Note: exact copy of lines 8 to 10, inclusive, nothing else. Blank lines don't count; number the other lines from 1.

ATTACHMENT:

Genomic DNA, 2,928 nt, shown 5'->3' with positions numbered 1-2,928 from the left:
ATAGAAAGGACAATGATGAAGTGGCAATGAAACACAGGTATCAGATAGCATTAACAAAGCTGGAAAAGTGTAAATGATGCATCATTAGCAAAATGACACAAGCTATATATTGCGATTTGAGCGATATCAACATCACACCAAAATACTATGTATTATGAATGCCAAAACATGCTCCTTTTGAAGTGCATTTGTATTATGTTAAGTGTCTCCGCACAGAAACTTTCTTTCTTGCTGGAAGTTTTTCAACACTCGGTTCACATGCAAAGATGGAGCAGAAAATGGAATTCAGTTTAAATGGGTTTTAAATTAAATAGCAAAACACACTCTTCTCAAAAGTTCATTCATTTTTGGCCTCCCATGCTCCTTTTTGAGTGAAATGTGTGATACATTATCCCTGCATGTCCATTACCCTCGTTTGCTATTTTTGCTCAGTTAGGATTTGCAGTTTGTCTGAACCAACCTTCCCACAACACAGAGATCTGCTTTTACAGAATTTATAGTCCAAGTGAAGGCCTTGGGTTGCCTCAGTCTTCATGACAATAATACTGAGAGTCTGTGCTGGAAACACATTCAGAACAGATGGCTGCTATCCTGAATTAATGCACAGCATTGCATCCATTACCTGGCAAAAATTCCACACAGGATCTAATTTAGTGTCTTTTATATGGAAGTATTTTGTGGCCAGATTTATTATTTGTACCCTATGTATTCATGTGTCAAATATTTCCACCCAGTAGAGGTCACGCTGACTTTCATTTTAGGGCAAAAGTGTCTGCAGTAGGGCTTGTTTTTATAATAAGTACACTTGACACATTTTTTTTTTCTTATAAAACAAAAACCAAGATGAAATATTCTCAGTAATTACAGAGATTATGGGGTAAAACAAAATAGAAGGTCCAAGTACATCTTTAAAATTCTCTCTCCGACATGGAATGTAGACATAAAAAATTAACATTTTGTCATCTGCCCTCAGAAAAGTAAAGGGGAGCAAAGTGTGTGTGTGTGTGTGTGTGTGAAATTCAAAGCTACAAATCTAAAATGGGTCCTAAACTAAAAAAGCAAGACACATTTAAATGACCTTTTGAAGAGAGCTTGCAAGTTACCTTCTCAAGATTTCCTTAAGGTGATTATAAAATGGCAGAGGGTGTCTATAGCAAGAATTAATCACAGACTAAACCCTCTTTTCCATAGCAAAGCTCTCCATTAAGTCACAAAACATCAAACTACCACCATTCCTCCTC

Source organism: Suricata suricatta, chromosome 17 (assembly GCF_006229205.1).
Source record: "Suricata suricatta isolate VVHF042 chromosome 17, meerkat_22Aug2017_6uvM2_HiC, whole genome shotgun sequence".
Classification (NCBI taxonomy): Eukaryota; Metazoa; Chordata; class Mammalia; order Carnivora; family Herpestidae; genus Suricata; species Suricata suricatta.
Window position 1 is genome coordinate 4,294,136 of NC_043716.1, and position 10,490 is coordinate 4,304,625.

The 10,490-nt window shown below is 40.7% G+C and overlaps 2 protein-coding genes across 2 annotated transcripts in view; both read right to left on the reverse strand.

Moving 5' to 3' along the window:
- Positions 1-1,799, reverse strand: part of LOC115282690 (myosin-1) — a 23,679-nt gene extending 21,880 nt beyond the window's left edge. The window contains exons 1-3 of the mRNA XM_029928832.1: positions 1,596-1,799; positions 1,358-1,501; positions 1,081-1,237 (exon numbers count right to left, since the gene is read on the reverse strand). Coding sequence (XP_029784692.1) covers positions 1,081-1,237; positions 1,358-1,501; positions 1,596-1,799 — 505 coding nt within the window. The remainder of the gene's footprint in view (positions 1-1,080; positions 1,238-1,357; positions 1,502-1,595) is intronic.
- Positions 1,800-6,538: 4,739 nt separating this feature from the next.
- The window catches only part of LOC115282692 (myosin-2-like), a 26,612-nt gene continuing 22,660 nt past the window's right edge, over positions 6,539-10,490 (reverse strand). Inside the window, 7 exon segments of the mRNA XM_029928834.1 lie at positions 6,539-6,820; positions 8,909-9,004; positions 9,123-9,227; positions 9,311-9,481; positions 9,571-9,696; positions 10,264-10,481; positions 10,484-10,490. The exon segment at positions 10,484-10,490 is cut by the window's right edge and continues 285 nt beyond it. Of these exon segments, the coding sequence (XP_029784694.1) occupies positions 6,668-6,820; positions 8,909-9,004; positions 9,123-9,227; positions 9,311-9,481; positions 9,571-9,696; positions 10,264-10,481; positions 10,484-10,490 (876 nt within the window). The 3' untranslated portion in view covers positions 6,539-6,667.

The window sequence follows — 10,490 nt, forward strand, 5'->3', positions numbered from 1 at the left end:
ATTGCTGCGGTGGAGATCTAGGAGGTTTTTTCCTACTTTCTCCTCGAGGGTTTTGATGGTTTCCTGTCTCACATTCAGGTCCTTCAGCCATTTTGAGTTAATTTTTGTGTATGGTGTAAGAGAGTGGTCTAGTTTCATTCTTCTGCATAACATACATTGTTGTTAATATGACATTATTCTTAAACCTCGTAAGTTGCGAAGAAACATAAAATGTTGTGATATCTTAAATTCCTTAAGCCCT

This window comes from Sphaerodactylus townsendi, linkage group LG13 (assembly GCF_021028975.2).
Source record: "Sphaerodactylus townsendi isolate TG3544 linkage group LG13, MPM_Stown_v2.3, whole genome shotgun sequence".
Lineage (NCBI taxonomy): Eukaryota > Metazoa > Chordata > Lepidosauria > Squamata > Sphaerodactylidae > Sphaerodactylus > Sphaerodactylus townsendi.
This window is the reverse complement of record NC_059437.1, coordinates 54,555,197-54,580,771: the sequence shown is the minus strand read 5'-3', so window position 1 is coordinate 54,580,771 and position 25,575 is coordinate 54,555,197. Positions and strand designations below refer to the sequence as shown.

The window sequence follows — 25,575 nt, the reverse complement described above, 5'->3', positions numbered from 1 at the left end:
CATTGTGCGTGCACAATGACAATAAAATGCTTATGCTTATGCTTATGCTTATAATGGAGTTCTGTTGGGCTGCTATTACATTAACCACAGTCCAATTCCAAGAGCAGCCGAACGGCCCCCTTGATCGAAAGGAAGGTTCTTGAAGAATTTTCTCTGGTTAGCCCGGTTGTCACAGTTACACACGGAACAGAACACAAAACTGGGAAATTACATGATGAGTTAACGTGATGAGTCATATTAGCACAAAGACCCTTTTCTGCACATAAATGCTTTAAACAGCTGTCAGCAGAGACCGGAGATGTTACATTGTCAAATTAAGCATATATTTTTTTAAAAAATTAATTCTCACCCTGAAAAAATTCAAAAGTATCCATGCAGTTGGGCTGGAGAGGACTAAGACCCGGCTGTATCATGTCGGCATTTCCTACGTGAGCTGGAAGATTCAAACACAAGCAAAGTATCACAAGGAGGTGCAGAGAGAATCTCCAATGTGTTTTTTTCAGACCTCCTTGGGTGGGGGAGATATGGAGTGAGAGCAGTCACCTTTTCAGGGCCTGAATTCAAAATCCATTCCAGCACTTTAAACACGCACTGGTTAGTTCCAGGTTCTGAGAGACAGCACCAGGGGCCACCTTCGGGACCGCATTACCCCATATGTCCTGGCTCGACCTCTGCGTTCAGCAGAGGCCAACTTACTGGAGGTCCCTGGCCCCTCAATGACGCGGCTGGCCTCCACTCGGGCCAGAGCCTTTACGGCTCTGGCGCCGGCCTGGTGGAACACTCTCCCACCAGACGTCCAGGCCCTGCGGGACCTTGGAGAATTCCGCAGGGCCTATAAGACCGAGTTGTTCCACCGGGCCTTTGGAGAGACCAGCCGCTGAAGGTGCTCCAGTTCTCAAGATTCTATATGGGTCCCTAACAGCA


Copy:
Moving 5' to 3' along the window:
- Positions 1-1,799, reverse strand: part of LOC115282690 (myosin-1) — a 23,679-nt gene extending 21,880 nt beyond the window's left edge. The window contains exons 1-3 of the mRNA XM_029928832.1: positions 1,596-1,799; positions 1,358-1,501; positions 1,081-1,237 (exon numbers count right to left, since the gene is read on the reverse strand). Coding sequence (XP_029784692.1) covers positions 1,081-1,237; positions 1,358-1,501; positions 1,596-1,799 — 505 coding nt within the window. The remainder of the gene's footprint in view (positions 1-1,080; positions 1,238-1,357; positions 1,502-1,595) is intronic.
- Positions 1,800-6,538: 4,739 nt separating this feature from the next.